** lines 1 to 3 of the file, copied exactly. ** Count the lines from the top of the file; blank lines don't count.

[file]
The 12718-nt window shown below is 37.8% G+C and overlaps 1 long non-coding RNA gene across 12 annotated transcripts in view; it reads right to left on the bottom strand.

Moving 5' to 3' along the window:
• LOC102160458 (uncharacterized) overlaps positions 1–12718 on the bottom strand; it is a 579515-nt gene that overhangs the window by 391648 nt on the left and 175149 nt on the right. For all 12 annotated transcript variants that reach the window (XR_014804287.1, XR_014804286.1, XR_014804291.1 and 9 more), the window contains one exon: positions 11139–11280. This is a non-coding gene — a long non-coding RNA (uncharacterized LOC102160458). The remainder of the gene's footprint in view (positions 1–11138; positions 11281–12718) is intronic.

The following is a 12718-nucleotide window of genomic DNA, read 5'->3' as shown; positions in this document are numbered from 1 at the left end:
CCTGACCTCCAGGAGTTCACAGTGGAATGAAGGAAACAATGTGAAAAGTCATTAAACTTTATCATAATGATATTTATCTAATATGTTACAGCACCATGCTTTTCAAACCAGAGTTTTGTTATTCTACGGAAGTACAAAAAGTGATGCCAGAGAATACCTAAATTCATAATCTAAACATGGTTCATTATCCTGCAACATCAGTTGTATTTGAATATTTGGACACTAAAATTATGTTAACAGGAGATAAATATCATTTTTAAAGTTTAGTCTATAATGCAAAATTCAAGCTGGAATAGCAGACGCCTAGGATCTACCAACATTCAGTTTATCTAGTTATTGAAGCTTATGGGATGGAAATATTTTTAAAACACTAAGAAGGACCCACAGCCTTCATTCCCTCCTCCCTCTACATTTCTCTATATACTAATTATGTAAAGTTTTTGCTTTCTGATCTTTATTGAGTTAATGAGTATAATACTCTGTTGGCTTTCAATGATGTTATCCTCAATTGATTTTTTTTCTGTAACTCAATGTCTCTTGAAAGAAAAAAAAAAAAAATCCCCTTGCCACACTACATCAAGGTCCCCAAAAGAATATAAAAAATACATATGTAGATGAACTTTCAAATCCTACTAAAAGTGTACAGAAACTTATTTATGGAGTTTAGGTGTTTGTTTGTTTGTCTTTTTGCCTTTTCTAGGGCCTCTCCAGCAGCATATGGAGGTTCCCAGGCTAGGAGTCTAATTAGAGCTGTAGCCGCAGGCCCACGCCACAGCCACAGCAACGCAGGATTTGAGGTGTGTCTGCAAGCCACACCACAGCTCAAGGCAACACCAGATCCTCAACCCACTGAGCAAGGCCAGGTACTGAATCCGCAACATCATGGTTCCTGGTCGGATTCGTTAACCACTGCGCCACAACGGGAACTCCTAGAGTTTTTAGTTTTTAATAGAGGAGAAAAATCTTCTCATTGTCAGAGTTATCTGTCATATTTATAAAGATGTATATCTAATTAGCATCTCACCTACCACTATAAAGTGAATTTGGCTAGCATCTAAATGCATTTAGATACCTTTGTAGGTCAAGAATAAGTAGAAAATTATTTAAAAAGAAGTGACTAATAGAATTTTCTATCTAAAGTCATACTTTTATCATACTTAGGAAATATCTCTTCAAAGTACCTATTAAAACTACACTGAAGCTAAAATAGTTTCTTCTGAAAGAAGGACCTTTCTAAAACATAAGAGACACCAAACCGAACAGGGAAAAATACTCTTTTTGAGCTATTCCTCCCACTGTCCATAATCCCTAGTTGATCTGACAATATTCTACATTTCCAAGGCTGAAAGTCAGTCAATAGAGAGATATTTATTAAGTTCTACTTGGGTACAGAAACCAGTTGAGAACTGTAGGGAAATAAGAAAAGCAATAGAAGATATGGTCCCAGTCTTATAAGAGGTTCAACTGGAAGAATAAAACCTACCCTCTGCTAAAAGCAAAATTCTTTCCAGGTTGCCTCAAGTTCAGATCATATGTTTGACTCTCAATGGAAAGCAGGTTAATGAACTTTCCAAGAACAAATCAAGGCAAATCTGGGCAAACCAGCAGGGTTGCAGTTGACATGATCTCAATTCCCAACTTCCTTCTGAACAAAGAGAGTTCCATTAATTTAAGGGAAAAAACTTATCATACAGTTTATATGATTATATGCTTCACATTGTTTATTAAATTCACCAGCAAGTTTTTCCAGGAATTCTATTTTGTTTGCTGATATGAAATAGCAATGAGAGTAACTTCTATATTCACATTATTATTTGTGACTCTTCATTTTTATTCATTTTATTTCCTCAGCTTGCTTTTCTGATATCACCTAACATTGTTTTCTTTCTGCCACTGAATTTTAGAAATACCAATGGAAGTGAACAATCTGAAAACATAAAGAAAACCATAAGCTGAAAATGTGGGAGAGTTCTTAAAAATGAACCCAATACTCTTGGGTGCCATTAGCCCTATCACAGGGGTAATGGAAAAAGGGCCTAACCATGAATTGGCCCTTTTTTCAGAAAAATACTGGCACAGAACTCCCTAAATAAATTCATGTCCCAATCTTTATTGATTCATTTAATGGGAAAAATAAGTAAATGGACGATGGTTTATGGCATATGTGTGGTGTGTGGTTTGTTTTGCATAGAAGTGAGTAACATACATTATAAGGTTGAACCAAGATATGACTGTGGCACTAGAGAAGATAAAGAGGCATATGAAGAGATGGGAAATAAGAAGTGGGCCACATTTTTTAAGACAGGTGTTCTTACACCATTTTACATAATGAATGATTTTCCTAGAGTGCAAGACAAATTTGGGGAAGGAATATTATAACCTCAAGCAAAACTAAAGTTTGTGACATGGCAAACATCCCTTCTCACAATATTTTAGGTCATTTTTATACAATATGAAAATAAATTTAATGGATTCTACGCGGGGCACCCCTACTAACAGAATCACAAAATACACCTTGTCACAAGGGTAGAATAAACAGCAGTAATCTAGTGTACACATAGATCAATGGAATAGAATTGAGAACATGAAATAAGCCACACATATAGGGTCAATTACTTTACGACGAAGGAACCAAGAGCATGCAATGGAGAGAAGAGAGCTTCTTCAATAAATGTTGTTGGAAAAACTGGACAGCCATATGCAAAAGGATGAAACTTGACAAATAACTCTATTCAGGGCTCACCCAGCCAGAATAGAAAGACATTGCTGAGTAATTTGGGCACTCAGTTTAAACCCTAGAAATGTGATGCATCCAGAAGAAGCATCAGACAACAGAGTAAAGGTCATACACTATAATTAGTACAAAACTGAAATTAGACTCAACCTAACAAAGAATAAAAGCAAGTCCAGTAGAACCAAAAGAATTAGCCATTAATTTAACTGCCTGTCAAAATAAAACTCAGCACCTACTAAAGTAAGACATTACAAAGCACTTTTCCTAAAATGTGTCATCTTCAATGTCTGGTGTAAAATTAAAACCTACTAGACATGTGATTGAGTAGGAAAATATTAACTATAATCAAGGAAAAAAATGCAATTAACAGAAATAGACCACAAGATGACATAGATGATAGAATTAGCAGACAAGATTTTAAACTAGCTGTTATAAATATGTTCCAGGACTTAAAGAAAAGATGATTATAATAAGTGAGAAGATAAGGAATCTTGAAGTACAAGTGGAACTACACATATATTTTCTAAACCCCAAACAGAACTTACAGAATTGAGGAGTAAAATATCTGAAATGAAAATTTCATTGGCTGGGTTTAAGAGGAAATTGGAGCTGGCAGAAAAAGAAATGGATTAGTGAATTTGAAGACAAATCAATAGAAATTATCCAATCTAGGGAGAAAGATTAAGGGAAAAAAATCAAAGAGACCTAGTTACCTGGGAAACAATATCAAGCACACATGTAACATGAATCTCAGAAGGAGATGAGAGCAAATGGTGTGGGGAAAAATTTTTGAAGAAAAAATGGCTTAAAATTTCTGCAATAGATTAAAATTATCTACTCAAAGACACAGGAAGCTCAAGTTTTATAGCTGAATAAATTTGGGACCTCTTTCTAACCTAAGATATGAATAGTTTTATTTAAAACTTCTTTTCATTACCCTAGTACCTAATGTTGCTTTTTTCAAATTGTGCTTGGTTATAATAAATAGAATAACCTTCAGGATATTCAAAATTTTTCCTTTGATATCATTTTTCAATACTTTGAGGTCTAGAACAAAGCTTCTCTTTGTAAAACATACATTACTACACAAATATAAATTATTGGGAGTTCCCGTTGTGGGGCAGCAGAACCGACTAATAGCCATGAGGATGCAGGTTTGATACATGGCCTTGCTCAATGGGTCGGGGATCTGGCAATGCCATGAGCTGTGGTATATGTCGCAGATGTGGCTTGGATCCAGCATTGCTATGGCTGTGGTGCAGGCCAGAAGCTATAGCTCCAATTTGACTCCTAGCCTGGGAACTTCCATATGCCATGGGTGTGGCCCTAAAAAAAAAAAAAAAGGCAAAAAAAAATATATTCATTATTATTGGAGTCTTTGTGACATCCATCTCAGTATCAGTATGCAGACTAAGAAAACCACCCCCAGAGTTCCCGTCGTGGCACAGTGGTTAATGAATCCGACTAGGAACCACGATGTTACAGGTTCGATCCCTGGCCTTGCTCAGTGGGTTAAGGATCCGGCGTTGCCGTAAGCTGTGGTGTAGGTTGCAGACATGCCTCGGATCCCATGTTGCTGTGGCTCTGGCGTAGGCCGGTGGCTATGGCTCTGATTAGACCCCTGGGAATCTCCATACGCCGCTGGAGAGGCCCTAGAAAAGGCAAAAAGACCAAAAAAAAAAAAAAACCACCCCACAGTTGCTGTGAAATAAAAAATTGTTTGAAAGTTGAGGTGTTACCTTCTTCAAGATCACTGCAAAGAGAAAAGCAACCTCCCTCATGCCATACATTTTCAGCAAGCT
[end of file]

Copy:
The 12718-nt window shown below is 37.8% G+C and overlaps 1 long non-coding RNA gene across 12 annotated transcripts in view; it reads right to left on the bottom strand.

Moving 5' to 3' along the window:
• LOC102160458 (uncharacterized) overlaps positions 1–12718 on the bottom strand; it is a 579515-nt gene that overhangs the window by 391648 nt on the left and 175149 nt on the right. For all 12 annotated transcript variants that reach the window (XR_014804287.1, XR_014804286.1, XR_014804291.1 and 9 more), the window contains one exon: positions 11139–11280. This is a non-coding gene — a long non-coding RNA (uncharacterized LOC102160458). The remainder of the gene's footprint in view (positions 1–11138; positions 11281–12718) is intronic.